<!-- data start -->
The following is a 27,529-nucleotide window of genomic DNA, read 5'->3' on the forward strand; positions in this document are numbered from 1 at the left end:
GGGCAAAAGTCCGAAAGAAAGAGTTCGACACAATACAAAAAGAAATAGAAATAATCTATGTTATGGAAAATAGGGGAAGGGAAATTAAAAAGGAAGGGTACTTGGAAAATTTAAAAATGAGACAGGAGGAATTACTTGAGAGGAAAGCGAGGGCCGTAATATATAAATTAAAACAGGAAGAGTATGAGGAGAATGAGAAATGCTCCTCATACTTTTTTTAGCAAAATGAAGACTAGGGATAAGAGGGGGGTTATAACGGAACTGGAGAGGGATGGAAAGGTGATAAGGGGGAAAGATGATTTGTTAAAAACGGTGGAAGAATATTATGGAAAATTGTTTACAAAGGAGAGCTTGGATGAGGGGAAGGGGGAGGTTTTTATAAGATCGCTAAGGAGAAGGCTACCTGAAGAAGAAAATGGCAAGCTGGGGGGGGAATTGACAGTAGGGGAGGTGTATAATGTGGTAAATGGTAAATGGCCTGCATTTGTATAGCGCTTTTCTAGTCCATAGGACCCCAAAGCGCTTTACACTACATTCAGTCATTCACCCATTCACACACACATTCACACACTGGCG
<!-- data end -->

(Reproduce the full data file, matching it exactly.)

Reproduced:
The following is a 27,529-nucleotide window of genomic DNA, read 5'->3' on the forward strand; positions in this document are numbered from 1 at the left end:
GGGCAAAAGTCCGAAAGAAAGAGTTCGACACAATACAAAAAGAAATAGAAATAATCTATGTTATGGAAAATAGGGGAAGGGAAATTAAAAAGGAAGGGTACTTGGAAAATTTAAAAATGAGACAGGAGGAATTACTTGAGAGGAAAGCGAGGGCCGTAATATATAAATTAAAACAGGAAGAGTATGAGGAGAATGAGAAATGCTCCTCATACTTTTTTTAGCAAAATGAAGACTAGGGATAAGAGGGGGGTTATAACGGAACTGGAGAGGGATGGAAAGGTGATAAGGGGGAAAGATGATTTGTTAAAAACGGTGGAAGAATATTATGGAAAATTGTTTACAAAGGAGAGCTTGGATGAGGGGAAGGGGGAGGTTTTTATAAGATCGCTAAGGAGAAGGCTACCTGAAGAAGAAAATGGCAAGCTGGGGGGGGAATTGACAGTAGGGGAGGTGTATAATGTGGTAAATGGTAAATGGCCTGCATTTGTATAGCGCTTTTCTAGTCCATAGGACCCCAAAGCGCTTTACACTACATTCAGTCATTCACCCATTCACACACACATTCACACACTGGCG